Why Rory McIlroy is still the PGA Tour’s greatest asset
We, the Pro Golf Loving Populace, are missing out on a compelling press conference this week. Rest assured, what Collin, Xander, Jordan and Jon have to say on Tuesday will be interesting. But their words rarely hit quite as hard as that of Rory McIlroy, the best speaker on the PGA Tour. Or, those same words ordered more appropriately, the PGA Tour’s best speaker.
McIlroy is taking a break this week, skipping the WGC-Match Play for the first time in his career, during which he would have definitely sat in front of a microphone and a room full of reporters and been asked about Greg Norman’s announcement of eight, mega millions golf events. Why? Because McIlroy has proven to own one of the strongest opinions against exactly that. He also would have been asked to discuss the secondary news of the week: how he recently brought a proposal of another upstart league to the PGA Tour’s policy board.
In mid-February, according to various reports, McIlroy was sent a proposal by the Premier Golf League — a separate but equally as interested entity — and in early March he was just doing his job by bringing it to the board. It’s a radical proposal, too, as much as Greg Norman’s is. You can read more about it all here, as it was first reported by the Fire Pit Collective, but stick around for a major point buried within: the proposal was addressed to McIlroy first, not Kevin Kisner, James Hahn or Charley Hoffman, the three other players on the board. If Charley Hoffman elevates an issue on Tour, does it make a sound? And if so, what does it sound like?
Perhaps most importantly, the proposal was sent to McIlroy the first day he held a board seat, February 14. Sure, the memo intended “onward distribution” to the rest of the board, but this was the most literal example of outside influence, the kind with boatloads of money and a handful of novel ideas, pinpointing McIlroy as the key figure to influence pro golf. And they weren’t wrong to do so.
When Rory speaks, everyone listens. Players take note, journalists write, broadcasters add it to their archival memories, etc. He is endlessly relevant, as evidenced by his 3rd place finish in the Player Impact Program, behind just Tiger Woods and Phil Mickelson. Occasionally McIlroy’s answers are repeated as evidence in questions to other players, and even in questions to Tour commissioner Jay Monahan. And when all those people talk about Rory’s thoughts, we write about him once again. The only player whose name showed up in more headlines than McIlroy last year was Woods.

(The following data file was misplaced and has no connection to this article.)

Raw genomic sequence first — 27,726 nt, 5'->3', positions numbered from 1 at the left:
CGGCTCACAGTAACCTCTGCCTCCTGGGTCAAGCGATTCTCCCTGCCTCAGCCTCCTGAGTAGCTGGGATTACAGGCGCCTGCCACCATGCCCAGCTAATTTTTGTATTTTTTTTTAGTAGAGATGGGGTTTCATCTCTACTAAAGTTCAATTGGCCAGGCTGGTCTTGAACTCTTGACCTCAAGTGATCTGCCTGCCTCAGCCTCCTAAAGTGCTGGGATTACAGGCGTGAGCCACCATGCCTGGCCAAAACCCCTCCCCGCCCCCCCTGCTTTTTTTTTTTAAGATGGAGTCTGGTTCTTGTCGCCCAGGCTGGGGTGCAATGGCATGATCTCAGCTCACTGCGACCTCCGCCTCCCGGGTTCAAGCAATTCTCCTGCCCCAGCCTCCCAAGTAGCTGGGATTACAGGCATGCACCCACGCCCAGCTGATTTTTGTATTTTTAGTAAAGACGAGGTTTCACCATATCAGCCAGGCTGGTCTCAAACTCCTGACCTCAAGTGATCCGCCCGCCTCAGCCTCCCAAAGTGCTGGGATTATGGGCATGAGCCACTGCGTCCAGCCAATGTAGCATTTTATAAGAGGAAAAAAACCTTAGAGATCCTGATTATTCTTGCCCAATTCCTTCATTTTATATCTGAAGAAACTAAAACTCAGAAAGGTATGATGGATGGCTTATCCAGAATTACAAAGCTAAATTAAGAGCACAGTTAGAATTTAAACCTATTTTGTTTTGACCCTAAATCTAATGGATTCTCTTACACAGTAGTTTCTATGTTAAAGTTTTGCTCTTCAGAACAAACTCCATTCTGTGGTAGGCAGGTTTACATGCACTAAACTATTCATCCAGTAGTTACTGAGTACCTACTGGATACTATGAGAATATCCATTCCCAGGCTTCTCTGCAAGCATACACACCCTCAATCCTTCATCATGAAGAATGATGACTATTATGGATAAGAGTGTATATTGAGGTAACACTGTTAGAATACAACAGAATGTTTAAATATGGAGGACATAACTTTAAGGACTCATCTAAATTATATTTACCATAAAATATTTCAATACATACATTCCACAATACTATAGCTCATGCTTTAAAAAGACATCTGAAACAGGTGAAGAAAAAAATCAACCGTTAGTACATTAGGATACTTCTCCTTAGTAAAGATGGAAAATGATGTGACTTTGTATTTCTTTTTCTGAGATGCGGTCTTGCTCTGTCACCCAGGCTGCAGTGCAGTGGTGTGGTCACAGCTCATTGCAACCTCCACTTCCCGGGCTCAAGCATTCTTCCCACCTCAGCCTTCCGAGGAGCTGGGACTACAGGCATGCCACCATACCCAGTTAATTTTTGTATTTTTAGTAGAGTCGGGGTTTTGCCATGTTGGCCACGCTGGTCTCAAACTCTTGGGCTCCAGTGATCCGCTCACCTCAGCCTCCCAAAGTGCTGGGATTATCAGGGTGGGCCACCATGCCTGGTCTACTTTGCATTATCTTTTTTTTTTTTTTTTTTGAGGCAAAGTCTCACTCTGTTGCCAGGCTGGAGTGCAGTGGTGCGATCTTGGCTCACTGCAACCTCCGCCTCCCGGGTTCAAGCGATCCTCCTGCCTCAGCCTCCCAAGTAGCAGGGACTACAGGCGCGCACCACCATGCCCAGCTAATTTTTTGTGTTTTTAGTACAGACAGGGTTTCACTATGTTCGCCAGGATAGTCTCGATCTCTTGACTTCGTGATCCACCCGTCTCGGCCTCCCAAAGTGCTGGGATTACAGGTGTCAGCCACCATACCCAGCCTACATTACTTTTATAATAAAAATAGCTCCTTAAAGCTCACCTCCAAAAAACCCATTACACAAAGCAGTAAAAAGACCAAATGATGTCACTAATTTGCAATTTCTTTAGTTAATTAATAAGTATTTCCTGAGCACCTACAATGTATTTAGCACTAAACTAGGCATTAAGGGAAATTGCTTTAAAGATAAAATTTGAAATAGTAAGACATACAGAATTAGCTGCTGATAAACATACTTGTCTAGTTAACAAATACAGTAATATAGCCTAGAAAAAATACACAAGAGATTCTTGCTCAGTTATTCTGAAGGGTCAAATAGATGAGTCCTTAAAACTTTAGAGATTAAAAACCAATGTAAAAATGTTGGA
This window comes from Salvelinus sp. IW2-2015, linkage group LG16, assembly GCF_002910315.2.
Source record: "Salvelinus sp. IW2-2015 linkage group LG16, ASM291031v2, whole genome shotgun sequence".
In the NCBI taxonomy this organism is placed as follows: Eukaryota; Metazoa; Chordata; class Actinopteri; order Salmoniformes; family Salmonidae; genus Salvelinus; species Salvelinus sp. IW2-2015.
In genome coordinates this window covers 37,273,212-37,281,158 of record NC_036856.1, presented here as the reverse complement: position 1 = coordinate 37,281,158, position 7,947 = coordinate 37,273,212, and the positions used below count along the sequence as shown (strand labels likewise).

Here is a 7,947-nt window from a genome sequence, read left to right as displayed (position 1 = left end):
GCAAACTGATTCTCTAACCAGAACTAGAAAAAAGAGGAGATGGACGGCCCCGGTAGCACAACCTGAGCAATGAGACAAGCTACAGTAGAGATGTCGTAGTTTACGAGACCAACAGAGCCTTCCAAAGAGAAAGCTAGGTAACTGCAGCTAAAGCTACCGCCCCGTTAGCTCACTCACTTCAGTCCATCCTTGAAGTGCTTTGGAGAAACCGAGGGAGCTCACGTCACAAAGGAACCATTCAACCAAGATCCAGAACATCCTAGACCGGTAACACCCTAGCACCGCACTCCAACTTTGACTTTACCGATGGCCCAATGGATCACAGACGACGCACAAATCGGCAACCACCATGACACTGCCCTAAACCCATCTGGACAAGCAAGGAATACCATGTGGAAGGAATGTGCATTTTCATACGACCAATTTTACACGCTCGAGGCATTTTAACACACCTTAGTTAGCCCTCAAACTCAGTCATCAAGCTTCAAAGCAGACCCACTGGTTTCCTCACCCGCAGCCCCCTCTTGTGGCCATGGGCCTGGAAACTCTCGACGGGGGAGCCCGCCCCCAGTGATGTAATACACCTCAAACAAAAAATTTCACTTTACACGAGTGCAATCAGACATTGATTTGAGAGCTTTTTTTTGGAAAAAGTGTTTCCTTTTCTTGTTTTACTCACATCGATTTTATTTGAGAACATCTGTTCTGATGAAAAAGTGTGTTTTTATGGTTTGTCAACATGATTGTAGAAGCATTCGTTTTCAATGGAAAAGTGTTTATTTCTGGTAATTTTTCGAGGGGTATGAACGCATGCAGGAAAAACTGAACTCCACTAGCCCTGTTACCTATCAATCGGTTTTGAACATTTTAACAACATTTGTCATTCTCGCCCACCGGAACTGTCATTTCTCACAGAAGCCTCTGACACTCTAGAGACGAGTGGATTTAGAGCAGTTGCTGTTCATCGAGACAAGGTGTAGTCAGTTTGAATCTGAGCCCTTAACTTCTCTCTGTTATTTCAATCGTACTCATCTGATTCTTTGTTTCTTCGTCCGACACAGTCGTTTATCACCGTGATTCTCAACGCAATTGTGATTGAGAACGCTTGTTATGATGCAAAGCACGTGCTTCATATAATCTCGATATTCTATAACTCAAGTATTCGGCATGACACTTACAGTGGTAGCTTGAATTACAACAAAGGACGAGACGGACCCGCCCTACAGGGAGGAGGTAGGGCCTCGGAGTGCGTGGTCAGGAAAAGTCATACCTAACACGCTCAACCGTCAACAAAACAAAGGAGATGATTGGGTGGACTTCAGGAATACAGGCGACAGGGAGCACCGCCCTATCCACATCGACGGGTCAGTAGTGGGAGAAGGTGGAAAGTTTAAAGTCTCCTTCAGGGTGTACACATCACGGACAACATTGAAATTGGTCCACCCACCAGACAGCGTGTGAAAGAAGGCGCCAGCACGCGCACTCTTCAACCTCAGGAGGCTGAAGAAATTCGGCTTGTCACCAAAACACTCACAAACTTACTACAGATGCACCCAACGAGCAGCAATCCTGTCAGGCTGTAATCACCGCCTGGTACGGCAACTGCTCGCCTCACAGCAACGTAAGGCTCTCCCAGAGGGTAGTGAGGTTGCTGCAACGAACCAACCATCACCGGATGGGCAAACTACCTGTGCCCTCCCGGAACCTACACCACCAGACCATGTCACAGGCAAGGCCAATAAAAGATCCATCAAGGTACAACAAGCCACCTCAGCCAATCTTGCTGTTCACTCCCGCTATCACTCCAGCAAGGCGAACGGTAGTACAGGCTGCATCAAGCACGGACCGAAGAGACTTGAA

Want an idea of where the Tour sees itself in three years? Ask McIlroy. He’s seen the forecasts for revenue coming down the pike. First, he dumbed it down for all of us: “I mean, there’s a ton of guys out here that are going to get rich if they play well, put it that way.”
Next, he clarified how risky it would be for young players to ignore it: “Maybe they’re not educated enough on it, maybe they’ve got people in their ear that’s giving them misinformation, but the numbers are right there in front of you. The Tour’s financials are audited independently every year, this is what they are. And I’ve seen everything, I’ve been through it.”
His positioning during press conferences is careful, plausibly performative, extremely relatable and without a doubt smart. When the idea of a “Super League” was broached a month ago, McIlroy stared over a room full of reporters and said bluntly, “Not so Super League.”
McIlroy is among the few who can get away with a quip like that because: 1. He’s extremely comfortable with who he is and what he believes in — many pros are taught to silence instincts and think of sponsors first — and 2. he often adds lyrical context to affirm his points.
He knows the Tour’s media rights deal. He knows the Tour’s financial documents include things as complex as thousands of retirement plans for independent contracting players, and as simple as the visors sold at TPC Sawgrass. He understands why Phil Mickelson wants a bigger piece of the money pie distributed on Tour, and isn’t afraid to say it. (McIlroy deserves a piece just as large!) But he also has long rationalized the entertainment side of this equation. What’s great for the players isn’t always great for the fans, and what’s appreciated by fans isn’t always so delightful for the players. Somewhere in the middle of that spectrum is the current iteration of the PGA Tour.
Elsewhere on it is that PGL proposal, and elsewhere again is LIV Golf Invitationals. What better conduit for PGA Tour Player No. 79 and 128 and 181 and 207 to get exactly what they want and deserve than one of the game’s best players interested in finding that happy medium?
It is time to note that this can happen for any well-versed Tour pro. But understandably, most of them concern themselves solely with the golf ball teed up in front of them. Dozens of pros have hid behind the clause I have people who handle those discussions for me. The aforementioned Xander and Collin are two on that list.
McIlroy has instead taken it upon himself to become the Tour’s own Speaker of the House, repeatedly using the mic to speak loudly over the whispers of breakaway leagues. He’s been approachable, reasonable, forthright and above all of that quite proud of his administrative role — qualities we want in all our government leaders.
It’s just that nothing was whispered last week. And moving forward, few things about LIV Golf Invitationals will be muted. So as tired as McIlroy may be of answering the questions, they’re going to keep coming. Luckily for us, he’s playing next week, at the Valero Texas Open, for the first time in nine years. Surely with plenty of thoughts to share.
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